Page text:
SCID-5-PD

A confirmed diagnosis of BPD was performed through SCID-5-PD. The questionnaire was a semi-structured diagnostic interview to be used by clinicians and researchers to assess the 10 DSM-5 personality disorders across clusters A, B, and C as well as other specified personality disorders. Various research reports have validated the reliability of SCID-5-PD [15].

DES

A Persian version of DES was utilized to evaluate dissociation symptoms. In this 28-item questionnaire, the respondents were asked to rate their experiences for each item on a scale of 0 to 100% (i.e., ranging from “never” to “always”). Total scores were calculated by averaging the 28 item scores. Also, there are three LODs, namely mild (DES scores < 10), moderate (DES scores = 10–29.9), and severe (DES scores ≥30). Sajadi et al. [17] demonstrated that the peritraumatic and persistent DESs have excellent homogeneity (Cronbach’s alpha = 0.87 and 0.91, respectively) and very high consistency over time (intraclass correlation coefficient = 0.87). Also, the correlation coefficient between peritraumatic and persistent DES scores was 0.81. Moreover, the Pearson correlation analysis revealed a significant positive correlation between DES (peritraumatic and persistent) and posttraumatic stress disorder (PTSD) scores at the level of 0.05 (r = 0.38 and 0.55, respectively). In this study, the Cronbach’s alpha coefficient for the total scale was 0.90.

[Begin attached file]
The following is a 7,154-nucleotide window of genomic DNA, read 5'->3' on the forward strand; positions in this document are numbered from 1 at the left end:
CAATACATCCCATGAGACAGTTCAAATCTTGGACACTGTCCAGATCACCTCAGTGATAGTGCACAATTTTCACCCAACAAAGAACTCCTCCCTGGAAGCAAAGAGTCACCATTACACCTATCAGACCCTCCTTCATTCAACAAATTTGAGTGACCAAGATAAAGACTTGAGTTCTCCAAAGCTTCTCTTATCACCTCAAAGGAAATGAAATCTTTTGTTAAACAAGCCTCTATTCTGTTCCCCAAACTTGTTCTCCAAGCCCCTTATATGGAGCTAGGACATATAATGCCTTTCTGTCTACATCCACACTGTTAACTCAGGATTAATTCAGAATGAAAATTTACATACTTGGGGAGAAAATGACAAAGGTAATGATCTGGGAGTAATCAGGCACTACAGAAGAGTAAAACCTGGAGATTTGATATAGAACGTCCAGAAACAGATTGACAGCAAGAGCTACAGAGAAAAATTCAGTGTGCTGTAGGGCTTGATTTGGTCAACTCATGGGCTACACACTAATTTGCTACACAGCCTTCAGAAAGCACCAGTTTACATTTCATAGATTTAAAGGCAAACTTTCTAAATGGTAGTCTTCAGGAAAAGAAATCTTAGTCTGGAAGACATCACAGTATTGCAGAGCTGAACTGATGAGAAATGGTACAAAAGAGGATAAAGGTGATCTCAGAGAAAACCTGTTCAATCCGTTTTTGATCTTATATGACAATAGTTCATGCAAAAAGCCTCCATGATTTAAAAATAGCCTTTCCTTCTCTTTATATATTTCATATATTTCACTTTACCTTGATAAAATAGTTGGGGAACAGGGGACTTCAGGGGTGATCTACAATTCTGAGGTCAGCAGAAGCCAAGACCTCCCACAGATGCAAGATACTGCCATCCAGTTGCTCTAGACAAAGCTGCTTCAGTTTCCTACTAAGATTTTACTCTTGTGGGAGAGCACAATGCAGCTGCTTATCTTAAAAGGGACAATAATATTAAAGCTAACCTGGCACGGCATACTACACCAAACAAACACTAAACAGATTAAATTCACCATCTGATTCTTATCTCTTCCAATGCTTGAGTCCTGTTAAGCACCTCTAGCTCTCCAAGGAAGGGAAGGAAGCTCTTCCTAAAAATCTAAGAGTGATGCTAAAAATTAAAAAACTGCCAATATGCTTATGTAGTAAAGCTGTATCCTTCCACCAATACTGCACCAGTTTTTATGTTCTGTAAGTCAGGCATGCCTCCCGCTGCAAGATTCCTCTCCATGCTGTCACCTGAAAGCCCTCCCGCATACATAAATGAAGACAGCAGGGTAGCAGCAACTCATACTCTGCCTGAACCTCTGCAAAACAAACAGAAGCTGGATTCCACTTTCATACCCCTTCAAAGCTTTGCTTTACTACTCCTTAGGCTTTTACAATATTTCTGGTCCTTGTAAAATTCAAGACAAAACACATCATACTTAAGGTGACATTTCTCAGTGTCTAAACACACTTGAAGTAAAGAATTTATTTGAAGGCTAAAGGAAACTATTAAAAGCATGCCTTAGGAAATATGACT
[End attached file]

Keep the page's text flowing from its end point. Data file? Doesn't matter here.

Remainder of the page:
YSQ-S3

Participants’ EMSs were measured using a Persian version of the YSQ-S3 questionnaire, including 90 items, each with a 6-point Likert scale (1 = entirely untrue of me, 6 = describes me perfectly). This instrument was designed by Young to assess 18 schemas, including abandonment, social isolation/alienation, pessimism, emotional inhibition, dependence, approval/recognition-seeking, emotional deprivation, vulnerability to harm, enmeshment, subjugation, unrelenting standards, self-punitiveness, defectiveness/shame, mistrust/abuse, failure, self-sacrifice, entitlement, and insufficient self-control. Continuous variables for each schema were created by averaging the participants’ ratings over the assessment items. As each subscale consisted of 5 items, the score obtained on the subscales varied between 5 and 30. Yousefi and Shirbagi [18] indicated a high level of Cronbach’s alpha and split-half (86 and 91%, respectively) reliability coefficients of the YSQ-S3 and the extracted factors. Also, the convergent and discriminate validity of the YSQ-S3 was examined by some measurement tools in terms of psychological distress, positive and negative affect, self-confidence, cognitive vulnerability to depression, and personality disorder. The correlation results for the six former criteria were sequentially as follows: 37, 34, 40, 39, 35, and 36%, which were significant at p < 0.001. In this study, the Cronbach’s alpha coefficients for the YSQ-S3 subscales were ranged from 0.67 to 0.92.